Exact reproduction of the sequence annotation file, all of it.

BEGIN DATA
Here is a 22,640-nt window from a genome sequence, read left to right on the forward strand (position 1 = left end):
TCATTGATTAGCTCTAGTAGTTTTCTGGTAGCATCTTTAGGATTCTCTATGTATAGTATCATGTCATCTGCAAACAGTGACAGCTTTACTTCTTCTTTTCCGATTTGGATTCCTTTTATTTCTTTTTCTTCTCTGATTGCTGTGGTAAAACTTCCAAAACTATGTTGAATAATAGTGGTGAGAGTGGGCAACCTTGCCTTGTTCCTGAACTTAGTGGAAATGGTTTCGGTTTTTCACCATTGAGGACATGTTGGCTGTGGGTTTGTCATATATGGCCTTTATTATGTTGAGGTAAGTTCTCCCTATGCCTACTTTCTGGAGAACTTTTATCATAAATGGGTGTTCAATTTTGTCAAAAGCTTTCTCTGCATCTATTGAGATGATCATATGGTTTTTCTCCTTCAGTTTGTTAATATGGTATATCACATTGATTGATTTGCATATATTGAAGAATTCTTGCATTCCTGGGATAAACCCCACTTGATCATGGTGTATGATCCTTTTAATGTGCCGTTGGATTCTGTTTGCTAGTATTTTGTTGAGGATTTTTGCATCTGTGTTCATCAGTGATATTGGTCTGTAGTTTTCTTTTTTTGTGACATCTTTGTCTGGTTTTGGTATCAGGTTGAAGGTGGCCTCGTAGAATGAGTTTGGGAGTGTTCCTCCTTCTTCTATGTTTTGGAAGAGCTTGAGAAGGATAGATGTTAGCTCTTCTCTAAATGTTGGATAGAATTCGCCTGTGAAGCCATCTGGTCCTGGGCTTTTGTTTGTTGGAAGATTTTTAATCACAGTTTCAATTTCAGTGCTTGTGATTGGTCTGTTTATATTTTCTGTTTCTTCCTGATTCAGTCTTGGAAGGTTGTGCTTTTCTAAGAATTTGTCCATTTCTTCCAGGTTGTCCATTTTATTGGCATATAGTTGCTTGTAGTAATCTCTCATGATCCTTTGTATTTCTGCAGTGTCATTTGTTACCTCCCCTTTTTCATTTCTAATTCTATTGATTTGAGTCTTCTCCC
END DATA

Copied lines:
Here is a 22,640-nt window from a genome sequence, read left to right on the forward strand (position 1 = left end):
TCATTGATTAGCTCTAGTAGTTTTCTGGTAGCATCTTTAGGATTCTCTATGTATAGTATCATGTCATCTGCAAACAGTGACAGCTTTACTTCTTCTTTTCCGATTTGGATTCCTTTTATTTCTTTTTCTTCTCTGATTGCTGTGGTAAAACTTCCAAAACTATGTTGAATAATAGTGGTGAGAGTGGGCAACCTTGCCTTGTTCCTGAACTTAGTGGAAATGGTTTCGGTTTTTCACCATTGAGGACATGTTGGCTGTGGGTTTGTCATATATGGCCTTTATTATGTTGAGGTAAGTTCTCCCTATGCCTACTTTCTGGAGAACTTTTATCATAAATGGGTGTTCAATTTTGTCAAAAGCTTTCTCTGCATCTATTGAGATGATCATATGGTTTTTCTCCTTCAGTTTGTTAATATGGTATATCACATTGATTGATTTGCATATATTGAAGAATTCTTGCATTCCTGGGATAAACCCCACTTGATCATGGTGTATGATCCTTTTAATGTGCCGTTGGATTCTGTTTGCTAGTATTTTGTTGAGGATTTTTGCATCTGTGTTCATCAGTGATATTGGTCTGTAGTTTTCTTTTTTTGTGACATCTTTGTCTGGTTTTGGTATCAGGTTGAAGGTGGCCTCGTAGAATGAGTTTGGGAGTGTTCCTCCTTCTTCTATGTTTTGGAAGAGCTTGAGAAGGATAGATGTTAGCTCTTCTCTAAATGTTGGATAGAATTCGCCTGTGAAGCCATCTGGTCCTGGGCTTTTGTTTGTTGGAAGATTTTTAATCACAGTTTCAATTTCAGTGCTTGTGATTGGTCTGTTTATATTTTCTGTTTCTTCCTGATTCAGTCTTGGAAGGTTGTGCTTTTCTAAGAATTTGTCCATTTCTTCCAGGTTGTCCATTTTATTGGCATATAGTTGCTTGTAGTAATCTCTCATGATCCTTTGTATTTCTGCAGTGTCATTTGTTACCTCCCCTTTTTCATTTCTAATTCTATTGATTTGAGTCTTCTCCC